* Gordon Tullock on paying for higher education.

* Rule(s) of Law(s): The problem is monopoly, not violence by Michael Munger.

The ‘Greed’ Fallacy - CH

* CORONAVIRUS: Against Faucism


CapitalistImperialistPig said...

Laws are intricate and detailed simply because the meaning one man sees in a sentence or a phrase is not the same as the meaning another does. Of course good laws do try to make their purpose clear, and their provisions precise, but lawyers exist precisely because law is not mathematics and human affairs are not governed by a short set of axioms.

Phil said...

Ah yes, coronavirus. And the lack of reason shown by "Reason". As expected. "Faucists", how cute. Didn't call for ambushing and a kill shot, unlike Faux News.

The American right (and reich) is all at arms against anything at all that might reduce suffering and death from coronavirus. Donald Trump was booed for announcing he had a booster jab, and trying to suggest that getting a vaccine jab would be a good idea.

The line between right and reich is sometimes hard to see. I usually think of "Reason" as being mostly on the right wing side. At least sometimes sane.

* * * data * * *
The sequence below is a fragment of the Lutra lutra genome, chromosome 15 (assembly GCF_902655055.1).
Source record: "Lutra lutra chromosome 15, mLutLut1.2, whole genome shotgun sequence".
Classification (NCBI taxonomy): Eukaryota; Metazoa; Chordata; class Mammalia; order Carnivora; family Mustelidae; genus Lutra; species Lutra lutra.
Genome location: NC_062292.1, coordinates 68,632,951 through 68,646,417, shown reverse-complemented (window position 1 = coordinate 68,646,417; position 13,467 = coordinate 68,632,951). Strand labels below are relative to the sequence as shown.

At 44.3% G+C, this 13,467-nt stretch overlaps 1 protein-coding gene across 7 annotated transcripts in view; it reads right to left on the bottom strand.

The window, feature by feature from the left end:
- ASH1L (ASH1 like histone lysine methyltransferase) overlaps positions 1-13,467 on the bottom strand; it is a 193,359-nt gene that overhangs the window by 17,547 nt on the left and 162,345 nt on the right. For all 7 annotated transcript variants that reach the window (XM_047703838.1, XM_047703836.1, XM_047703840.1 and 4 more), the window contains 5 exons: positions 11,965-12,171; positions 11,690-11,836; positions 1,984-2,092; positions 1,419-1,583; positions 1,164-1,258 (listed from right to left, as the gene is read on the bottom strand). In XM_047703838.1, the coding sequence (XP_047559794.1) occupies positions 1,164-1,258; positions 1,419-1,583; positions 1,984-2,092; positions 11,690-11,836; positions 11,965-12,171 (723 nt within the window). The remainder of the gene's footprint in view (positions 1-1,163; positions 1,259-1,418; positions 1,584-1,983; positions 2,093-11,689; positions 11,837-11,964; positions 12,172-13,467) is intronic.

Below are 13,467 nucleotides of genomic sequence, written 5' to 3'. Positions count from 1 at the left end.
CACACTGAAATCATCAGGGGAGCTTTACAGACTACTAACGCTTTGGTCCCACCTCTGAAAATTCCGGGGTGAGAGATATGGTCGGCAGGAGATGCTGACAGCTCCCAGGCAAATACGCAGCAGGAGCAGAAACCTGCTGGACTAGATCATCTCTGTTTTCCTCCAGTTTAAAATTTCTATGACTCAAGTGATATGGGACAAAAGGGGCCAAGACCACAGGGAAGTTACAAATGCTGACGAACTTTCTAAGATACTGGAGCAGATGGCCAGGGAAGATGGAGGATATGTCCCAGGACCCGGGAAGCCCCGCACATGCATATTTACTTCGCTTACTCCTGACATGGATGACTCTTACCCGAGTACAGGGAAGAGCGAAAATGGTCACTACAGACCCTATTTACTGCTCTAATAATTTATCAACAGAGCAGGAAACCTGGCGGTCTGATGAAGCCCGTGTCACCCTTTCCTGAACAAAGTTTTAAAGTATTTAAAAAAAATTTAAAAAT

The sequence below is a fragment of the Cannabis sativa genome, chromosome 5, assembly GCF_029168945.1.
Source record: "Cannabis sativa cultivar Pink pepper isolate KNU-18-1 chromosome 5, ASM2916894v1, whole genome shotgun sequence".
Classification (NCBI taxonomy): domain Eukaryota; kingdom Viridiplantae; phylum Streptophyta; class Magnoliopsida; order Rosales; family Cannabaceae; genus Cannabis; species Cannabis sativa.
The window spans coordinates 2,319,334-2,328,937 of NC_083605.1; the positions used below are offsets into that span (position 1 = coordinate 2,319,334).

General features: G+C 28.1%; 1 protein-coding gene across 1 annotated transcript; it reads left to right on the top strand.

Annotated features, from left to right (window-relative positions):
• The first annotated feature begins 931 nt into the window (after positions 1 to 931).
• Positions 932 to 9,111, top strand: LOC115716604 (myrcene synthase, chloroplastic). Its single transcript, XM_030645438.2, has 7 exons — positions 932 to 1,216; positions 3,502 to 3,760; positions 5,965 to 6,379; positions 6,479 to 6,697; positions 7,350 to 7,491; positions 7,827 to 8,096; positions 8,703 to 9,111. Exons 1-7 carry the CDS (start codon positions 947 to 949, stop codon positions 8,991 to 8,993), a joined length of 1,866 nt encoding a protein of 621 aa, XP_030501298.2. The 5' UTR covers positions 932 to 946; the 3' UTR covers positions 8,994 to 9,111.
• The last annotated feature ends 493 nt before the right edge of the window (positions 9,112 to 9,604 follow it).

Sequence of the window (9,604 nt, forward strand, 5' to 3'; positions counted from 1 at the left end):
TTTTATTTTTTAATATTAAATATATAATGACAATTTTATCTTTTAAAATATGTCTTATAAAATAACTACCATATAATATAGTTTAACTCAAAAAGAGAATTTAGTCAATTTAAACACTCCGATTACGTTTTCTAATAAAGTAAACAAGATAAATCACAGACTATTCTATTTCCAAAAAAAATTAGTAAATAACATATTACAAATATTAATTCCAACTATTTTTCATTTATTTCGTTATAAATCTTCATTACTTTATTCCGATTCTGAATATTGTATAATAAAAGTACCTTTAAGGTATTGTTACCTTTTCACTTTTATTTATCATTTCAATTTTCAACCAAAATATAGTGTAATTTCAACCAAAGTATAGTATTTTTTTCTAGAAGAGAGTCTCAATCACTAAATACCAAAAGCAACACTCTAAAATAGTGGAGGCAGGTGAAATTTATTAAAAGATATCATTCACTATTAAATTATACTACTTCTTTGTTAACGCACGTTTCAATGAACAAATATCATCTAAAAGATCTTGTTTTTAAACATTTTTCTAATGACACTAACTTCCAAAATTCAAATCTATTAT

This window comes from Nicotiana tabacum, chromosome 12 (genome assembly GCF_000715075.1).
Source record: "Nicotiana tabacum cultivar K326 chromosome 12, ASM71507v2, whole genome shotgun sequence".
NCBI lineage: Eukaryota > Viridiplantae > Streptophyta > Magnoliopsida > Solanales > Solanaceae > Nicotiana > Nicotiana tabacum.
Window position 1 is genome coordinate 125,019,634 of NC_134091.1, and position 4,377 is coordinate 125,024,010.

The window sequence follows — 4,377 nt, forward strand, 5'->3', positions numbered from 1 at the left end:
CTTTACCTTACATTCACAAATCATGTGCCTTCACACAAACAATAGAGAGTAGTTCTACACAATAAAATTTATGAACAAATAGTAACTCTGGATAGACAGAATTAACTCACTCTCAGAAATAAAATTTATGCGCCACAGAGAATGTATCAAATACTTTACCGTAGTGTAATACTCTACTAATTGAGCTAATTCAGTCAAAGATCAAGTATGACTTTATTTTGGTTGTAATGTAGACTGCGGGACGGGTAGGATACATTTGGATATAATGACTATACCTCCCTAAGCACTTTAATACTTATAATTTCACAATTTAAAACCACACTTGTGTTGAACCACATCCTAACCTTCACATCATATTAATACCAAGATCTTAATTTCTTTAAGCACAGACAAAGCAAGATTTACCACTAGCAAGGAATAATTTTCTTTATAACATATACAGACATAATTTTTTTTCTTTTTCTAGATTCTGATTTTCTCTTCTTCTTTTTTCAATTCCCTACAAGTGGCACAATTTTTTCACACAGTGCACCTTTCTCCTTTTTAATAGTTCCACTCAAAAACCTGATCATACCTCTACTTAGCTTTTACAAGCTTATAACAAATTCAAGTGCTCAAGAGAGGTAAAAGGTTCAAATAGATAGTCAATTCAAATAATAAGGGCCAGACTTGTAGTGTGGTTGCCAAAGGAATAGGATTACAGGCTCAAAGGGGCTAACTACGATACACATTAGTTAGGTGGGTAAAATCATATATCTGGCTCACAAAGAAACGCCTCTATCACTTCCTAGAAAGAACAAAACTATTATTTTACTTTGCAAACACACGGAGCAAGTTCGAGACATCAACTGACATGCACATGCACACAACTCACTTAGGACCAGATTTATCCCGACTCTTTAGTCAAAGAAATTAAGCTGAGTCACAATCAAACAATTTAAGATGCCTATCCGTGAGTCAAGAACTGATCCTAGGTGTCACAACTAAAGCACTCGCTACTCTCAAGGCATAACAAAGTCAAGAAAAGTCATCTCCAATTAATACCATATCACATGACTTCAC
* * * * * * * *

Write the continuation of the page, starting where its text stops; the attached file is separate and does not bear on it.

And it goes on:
Donald Trump is proud that the vaccine was developed during his Presidency, and seems quite correctly annoyed at the anti-vaxers. Trump should be proud, even though about all you can say is that he didn't mess the vaccine development up. Which is far better than usual for Trump. Which is why he should be proud.

Why is the reich wing against masks and vaccines? To "own the libs". Sad, isn't it?

I've gotten enough nasty bugs while flying that I will wear a N95 mask if I fly in the future. Better than sneezing, sniffling and coughing for two weeks.

Oh, and how is the clusterf*ck of Brexit going? How long until some part of the UK rejoins the Common Market? Other than NI, of course, which never left. How much longer will Johnson stay in number 10? Is the moving truck parked outside now?

William M. Connolley said...

Brexit, apart from fluff in the media and tedius never-ending "negotiations" that most people ignore, might as well not have happened as far as my personal circumstances are concerned. But who knows what the future holds?